The Richmond School Board might now favor in-person instruction for city students in the fall, after an option in which students attend school on alternating days seems to have garnered support among parents and teachers.
Under so-called Option Two, half of the students in Richmond Public Schools would attend school on Mondays and Wednesdays, with the other half on Tuesdays and Thursdays. The School Board is scheduled to vote July 9.
Friday might be a virtual learning day, but that’s something Superintendent Jason Kamras says the administration would need to flesh out more. Kamras said he also wants to add an “equity option” in which students with high needs are allowed to attend school five days a week.
An obstacle is that there are a significant number of parents who do not want their kids to attend in person. For those parents, Kamras wants to have an option for fully virtual learning.
“I think what we would do is create one plan for kids who are virtual and one for the kids who are coming in,” Kamras said. “We might have some teachers focused on the virtual, some focused on those in person.”
Even though there are students who won’t be required to attend school in person, Kamras said that unlike the fourth quarter of this school year, students will be accountable for their grades.
“When we come back, there will be grades, deadlines and student accountability,” he said. “They’ll have homework and things get graded, report cards and so on.”
A majority of the School Board said Monday that they don’t feel comfortable moving forward with the July 9 vote. First District representative Liz Doerr led the charge on postponing the vote, saying she does not feel equipped to make a decision without more input from the medical community and the public.
“I’m personally craving some more expert guidance for us,” she said to the board. “I do not feel equipped to make a decision in nine days.”
Other board members who said they didn’t feel comfortable with a July 9 vote were Kenya Gibson, Felicia Cosby, Scott Barlow and Dawn Page. One of the main things they all wanted was more public input, which was not provided at Monday’s meeting.
No public comment was read aloud during the meeting, even though more than 30 pages were submitted. It’s the reason why Gibson voted against approving the agenda.
Gibson also said she wanted to hear more from the school system’s own medical community.
“Who is in charge of our nursing staff?” she said in a statement. “We don’t even have a nurse in every building, so how would reopening work?”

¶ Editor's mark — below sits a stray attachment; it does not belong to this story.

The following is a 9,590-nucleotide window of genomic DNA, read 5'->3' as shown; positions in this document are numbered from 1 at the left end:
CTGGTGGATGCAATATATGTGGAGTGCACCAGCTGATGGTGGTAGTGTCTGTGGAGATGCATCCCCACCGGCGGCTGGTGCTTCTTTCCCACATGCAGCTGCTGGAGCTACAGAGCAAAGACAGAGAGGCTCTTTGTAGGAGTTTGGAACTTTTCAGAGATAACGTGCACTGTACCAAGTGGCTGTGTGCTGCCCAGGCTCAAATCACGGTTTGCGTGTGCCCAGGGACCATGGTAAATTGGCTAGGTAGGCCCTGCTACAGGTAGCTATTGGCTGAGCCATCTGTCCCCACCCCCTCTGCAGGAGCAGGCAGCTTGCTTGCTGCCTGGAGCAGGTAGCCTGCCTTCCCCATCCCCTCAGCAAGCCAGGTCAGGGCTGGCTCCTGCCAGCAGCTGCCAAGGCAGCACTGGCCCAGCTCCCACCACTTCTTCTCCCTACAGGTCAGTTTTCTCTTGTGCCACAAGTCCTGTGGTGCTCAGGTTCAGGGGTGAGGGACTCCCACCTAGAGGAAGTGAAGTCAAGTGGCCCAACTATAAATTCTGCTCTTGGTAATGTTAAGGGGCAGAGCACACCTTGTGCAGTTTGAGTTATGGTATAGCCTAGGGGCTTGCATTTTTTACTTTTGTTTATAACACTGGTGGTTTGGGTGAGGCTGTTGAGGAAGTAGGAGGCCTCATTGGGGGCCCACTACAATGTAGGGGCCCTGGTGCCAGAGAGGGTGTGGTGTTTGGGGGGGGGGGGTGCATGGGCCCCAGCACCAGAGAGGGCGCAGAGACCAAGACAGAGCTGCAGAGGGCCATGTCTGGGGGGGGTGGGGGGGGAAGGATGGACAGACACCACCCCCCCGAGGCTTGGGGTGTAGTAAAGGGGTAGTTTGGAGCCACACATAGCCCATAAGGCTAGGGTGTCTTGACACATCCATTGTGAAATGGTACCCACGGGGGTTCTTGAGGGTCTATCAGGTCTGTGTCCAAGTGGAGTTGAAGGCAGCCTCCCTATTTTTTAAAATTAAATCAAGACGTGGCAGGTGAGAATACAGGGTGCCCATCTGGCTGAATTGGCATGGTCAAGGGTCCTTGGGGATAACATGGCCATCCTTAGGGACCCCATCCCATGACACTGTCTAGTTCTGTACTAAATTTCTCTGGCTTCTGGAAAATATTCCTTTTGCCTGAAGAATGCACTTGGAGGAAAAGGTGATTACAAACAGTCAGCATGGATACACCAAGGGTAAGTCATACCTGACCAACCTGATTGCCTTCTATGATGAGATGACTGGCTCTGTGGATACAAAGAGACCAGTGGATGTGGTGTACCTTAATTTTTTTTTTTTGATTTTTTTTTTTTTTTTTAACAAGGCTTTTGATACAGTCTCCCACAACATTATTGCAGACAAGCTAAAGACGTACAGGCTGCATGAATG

Page said it was important to continue reaching out to community members before the board’s next meeting.
“I know you can’t force it, but this is going to impact all of us,” she said during Monday’s meeting. “To be able to make the best informed decision, it would be in our best interest to see more participation for those schools that had a low participation in the surveys [sent out by RPS].”
Jonathan Young of the Fourth District said that he wants a decision made sooner than later, and added that he wants to see a sense of normalcy.
“The sooner we can provide an opportunity for our parents and teachers to plan, the better,” Young said in a statement. “Resuming in-person school has to be a priority alongside an opt-out choice for virtual.”
Barlow said he has mixed feelings about going back for in-person instruction. He repeatedly said that RPS students and teachers are at higher risk for COVID-19 transmission and complications from the disease, given that the city’s school system is made up of majority-minority students and staff.
“I’m super torn. We have this student population that needs in-person instruction,” Barlow said. “We also have a student population that’s at higher risk for family members who will be infected. If we are going to move forward with Option Two, I want to make sure that we are putting in place all conceivable safety measures for our students. We still have a lot of work to do.”
Kai Banks, a parent of a student in Richmond Public Schools, was selected to be a part of the reopening committee convened by RPS. She said she would like to see an option with students back in school, but has her concerns as well.
“They talked about taking the kids’ temperatures at the bus stop,” she said of discussions within the committee.
Transportation has been a large concern of parents and the administration because of social distancing and the budget costs of possibly needing more bus routes. There are also concerns about student hygiene.
“They discussed bathroom monitors to make sure kids are washing their hands, but some RPS schools don’t have fully functioning sinks,” Banks said.
There are a number of budget implications that will need to be addressed, Kamras said. The sooner the reopening scenarios are fleshed out, the more planning the administration can take to figure how much things like soap and deep cleaning supplies will cost RPS. Much of that will be paid for with money from the federal CARES Act.
“Once we know which scenario, we’re better able to price things out,” he said. “None of these [four] options are great. They all have disadvantages, and I am deeply concerned about the loss of learning our kids are going to face. I think over the long term, we’re going to have to think very hard about additional instruction time for our students.”
In May, the School Board was seriously considering an option for year-round school to address learning loss. However, Kamras said that option is not currently on the table because of insufficient funding. He said the best bet to be able to do year-round instruction is if Congress passes another stimulus package.